Ones to Watch

Meet five new labels worth tracking.

Rosie Assoulin

Rosie Assoulin

Assoulin went back in time to find her spring color palette—specifically to the pre-green days of her childhood, when pretty much every kind of detergent came in a bright plastic bottle. Sunny orange, yellow, and baby pink light up the New York designer’s tailored and feminine shapes, which range from trenchcoats and wide pants for day to sweeping dresses with dramatic sashes, hand- painted stripes, and hand-cut eyelet for evening. Assoulin, 28, has interned for Oscar de la Renta and Alber Elbaz at Lanvin, but it was when she worked for her mother-in-law, the jeweler Roxanne Assoulin, that she envisioned her own business. “Seeing the design environment of someone I knew, not some far-off, exotic figure, was truly inspiring,” she says.


Arthur Arbesser

For Arbesser, 31, growing up in Vienna, Austria, was a lesson in aesthetics. Posing for the painter Heinz Stangl, a family friend, gave him a sense of color; attending the opera, a feeling for costume; and serving at his parents’ dinner parties, a glimpse of adult style. The Milan-based designer’s clean-lined spring collection—think transparent pinafores and patch-pocket sweaters—alludes to his arty youth, with graphics taken from Stangl’s paintings. “I love uniforms,” says Arbesser, whose CV includes a stint in the military, a degree from Central Saint Martins, and seven years with Giorgio Armani. “But I also have a playful side.”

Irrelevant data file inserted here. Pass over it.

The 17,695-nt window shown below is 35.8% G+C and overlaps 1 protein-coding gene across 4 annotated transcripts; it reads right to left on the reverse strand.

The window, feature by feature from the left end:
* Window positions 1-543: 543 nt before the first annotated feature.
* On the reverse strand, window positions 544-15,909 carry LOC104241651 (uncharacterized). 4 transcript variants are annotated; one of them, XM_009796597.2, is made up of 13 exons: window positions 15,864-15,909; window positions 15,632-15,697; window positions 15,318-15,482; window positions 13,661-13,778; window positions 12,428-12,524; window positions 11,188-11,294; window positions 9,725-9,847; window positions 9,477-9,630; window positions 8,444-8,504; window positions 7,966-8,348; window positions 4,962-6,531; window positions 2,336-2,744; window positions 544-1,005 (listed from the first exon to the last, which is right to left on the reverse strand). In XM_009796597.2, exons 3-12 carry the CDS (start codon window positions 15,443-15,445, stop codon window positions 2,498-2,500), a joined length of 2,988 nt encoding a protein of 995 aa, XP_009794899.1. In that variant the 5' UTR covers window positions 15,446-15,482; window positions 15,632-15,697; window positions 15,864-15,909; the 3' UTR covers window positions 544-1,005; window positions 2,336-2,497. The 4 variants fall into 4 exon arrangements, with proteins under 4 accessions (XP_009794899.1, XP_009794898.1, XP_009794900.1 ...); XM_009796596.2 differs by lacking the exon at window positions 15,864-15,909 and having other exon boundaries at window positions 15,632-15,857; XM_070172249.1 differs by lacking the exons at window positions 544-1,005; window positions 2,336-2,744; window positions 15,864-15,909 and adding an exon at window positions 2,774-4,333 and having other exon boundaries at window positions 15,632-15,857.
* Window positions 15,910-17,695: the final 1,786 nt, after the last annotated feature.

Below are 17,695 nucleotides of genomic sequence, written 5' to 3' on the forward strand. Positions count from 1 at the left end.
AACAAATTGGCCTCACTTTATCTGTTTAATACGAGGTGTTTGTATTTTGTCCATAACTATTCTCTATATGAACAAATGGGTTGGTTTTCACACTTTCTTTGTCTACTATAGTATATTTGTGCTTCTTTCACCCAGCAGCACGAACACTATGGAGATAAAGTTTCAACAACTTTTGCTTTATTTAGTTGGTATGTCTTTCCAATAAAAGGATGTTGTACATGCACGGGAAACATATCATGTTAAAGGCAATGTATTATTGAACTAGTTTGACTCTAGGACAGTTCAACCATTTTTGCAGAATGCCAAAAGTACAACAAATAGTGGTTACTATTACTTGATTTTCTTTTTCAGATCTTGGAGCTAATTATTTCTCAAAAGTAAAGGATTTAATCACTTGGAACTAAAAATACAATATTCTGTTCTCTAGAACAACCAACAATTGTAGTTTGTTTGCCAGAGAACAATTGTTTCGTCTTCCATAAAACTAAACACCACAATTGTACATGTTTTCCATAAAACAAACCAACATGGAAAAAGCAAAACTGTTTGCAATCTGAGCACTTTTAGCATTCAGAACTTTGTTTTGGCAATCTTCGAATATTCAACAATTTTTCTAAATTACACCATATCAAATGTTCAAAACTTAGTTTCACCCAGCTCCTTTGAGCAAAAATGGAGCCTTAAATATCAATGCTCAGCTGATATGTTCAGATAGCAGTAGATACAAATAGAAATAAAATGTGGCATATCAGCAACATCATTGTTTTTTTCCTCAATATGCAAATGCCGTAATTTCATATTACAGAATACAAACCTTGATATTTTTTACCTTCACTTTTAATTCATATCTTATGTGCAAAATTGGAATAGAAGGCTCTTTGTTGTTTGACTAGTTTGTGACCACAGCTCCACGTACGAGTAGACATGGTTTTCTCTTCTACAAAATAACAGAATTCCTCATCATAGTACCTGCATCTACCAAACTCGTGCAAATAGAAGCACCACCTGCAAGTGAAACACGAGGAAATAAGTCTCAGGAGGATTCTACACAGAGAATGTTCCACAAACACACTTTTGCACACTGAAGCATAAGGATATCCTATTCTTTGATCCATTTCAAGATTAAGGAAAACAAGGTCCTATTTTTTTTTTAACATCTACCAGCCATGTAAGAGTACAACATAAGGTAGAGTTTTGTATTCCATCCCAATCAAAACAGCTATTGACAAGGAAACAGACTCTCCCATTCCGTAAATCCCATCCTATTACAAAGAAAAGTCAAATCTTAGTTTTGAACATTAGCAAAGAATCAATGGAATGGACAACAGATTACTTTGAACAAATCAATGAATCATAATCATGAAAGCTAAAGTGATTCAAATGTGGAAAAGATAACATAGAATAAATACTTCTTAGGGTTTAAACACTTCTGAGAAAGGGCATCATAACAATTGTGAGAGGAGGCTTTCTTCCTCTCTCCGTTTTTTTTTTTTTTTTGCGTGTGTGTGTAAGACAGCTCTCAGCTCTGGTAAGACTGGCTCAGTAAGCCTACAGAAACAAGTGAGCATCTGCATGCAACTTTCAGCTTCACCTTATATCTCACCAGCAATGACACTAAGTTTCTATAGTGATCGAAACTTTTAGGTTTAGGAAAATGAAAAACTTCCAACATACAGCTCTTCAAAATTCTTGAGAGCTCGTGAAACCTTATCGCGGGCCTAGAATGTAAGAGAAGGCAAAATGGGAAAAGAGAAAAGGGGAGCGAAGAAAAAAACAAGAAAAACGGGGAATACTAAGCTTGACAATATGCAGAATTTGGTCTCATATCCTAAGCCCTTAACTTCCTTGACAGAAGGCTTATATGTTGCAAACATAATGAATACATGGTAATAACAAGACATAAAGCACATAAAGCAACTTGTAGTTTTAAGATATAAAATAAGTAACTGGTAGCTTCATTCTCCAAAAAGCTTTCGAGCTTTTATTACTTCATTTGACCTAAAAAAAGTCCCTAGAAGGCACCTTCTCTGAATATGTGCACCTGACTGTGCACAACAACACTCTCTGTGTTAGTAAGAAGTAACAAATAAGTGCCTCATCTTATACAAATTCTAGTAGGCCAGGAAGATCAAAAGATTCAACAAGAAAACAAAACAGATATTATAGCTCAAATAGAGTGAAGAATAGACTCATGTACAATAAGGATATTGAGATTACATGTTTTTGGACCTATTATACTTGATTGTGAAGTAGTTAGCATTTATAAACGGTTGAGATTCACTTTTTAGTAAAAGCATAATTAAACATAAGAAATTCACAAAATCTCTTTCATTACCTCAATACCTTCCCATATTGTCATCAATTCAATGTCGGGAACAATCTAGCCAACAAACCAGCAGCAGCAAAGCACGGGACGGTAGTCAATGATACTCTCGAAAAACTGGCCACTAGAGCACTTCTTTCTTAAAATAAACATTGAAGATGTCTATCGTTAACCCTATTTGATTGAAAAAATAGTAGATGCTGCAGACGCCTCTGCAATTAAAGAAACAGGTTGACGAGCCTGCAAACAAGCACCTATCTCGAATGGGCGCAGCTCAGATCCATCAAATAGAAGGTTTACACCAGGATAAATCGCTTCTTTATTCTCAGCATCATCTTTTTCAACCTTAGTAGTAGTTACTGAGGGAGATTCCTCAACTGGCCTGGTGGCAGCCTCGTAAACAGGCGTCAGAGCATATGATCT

Trager Delaney

The London designers Kim Trager and Lowell Delaney are constantly on the hunt for interesting material to work with. Their square-cut shirt jackets, for instance, combine hand-woven, heat-bonded, rubberized yarn with laser-cut suede. The duo’s inspiration for spring 2014, their third collection, was just as complex: an orphan girl from the Black Forest in Germany who goes to L.A., discovers Scientology and B movies, and escapes to Majorca, explains Trager, 27. High-neck shirts are slit up the back to represent the maiden’s demure and wild sides, and geometric prints mimic the embroidery on priestly vestments. As conceptual as this all might sound, however, Delaney, 28, insists the designs are easy to wear. “It’s got to be a little quirky,” she says, “but also functional and interesting.”


Faustine Steinmetz

“Hand-weaving is a very traditional craft,” Steinmetz says. “I learned how to do it from little old ladies on YouTube!” The 28-year-old French designer’s handwoven jeans, denim jackets, and T-shirts—which she’s been producing out of her East London atelier for almost a year—are made from unspun cotton yarn and hand-twisted curly mohair. A single pair of pants takes more than a week to complete. Her next project is no less labor intensive: She is experimenting with intricate pleating.


Isa Arfen

Sarafina Sama’s line, Isa Arfen, began as a personal project. “I just made a few one-size-fits-all summer dresses for family and friends,” says the London-based, Italian-born 32-year-old, who also worked for Chloé in Paris. Buoyed by the feedback, she made the line official in 2012, finding inspiration for her cheerful aesthetic in the society photos of Slim Aarons and Arfen’s two eccentric, vintage-loving aunts who “always look totally comfortable in what they wear,” she says. For spring, Sama immersed herself in Paolo Roversi photos of Romeo Gigli collections and Antonio Lopez fashion illustrations. The results? Voluminous asymmetrical silhouettes in bright hues, as well as her first print, a giant eye peering out from a flowing skirt.